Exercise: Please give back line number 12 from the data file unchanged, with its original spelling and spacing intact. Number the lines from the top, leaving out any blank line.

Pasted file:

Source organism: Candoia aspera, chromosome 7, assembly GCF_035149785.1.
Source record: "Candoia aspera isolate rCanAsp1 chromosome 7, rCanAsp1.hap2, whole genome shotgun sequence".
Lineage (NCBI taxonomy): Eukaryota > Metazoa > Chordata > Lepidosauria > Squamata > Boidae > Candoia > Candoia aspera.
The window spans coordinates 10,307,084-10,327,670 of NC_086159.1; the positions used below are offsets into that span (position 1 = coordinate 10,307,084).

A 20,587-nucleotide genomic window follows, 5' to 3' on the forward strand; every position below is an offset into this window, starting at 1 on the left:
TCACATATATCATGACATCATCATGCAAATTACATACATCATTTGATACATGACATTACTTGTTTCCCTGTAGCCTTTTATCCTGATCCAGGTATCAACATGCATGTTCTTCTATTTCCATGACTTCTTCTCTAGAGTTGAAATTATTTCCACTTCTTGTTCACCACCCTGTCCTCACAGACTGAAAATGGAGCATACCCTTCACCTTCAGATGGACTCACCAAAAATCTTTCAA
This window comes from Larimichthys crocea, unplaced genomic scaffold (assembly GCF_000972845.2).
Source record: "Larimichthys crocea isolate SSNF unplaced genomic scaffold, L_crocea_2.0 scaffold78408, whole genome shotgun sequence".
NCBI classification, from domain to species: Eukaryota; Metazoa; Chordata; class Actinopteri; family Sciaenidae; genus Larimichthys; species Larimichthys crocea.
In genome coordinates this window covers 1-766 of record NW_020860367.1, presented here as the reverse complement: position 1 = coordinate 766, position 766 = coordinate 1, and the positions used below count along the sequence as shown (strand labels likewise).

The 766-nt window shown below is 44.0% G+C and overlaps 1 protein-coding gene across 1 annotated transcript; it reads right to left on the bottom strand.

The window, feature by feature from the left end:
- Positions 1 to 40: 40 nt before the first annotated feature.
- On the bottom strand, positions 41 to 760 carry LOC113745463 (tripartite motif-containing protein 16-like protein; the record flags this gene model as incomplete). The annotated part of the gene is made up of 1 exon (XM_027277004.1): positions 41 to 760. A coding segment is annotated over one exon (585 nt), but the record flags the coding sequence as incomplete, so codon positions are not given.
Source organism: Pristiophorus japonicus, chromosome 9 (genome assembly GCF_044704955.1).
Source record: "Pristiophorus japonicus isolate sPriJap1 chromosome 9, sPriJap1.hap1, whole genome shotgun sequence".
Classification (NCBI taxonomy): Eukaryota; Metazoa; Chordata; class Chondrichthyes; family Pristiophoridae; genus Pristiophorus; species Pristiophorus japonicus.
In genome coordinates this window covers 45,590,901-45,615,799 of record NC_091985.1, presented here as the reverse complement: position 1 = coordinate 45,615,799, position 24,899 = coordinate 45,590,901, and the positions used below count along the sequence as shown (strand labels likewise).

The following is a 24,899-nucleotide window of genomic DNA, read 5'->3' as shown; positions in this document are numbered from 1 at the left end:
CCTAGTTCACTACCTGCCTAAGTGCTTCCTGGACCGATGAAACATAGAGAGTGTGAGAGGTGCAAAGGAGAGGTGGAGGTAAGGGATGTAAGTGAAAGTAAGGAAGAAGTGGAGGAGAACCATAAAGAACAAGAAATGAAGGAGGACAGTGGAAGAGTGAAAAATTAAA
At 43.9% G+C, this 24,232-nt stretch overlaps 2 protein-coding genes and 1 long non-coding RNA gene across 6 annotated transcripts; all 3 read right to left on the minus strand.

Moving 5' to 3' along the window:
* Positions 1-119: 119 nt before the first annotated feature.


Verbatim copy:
The window, feature by feature from the left end: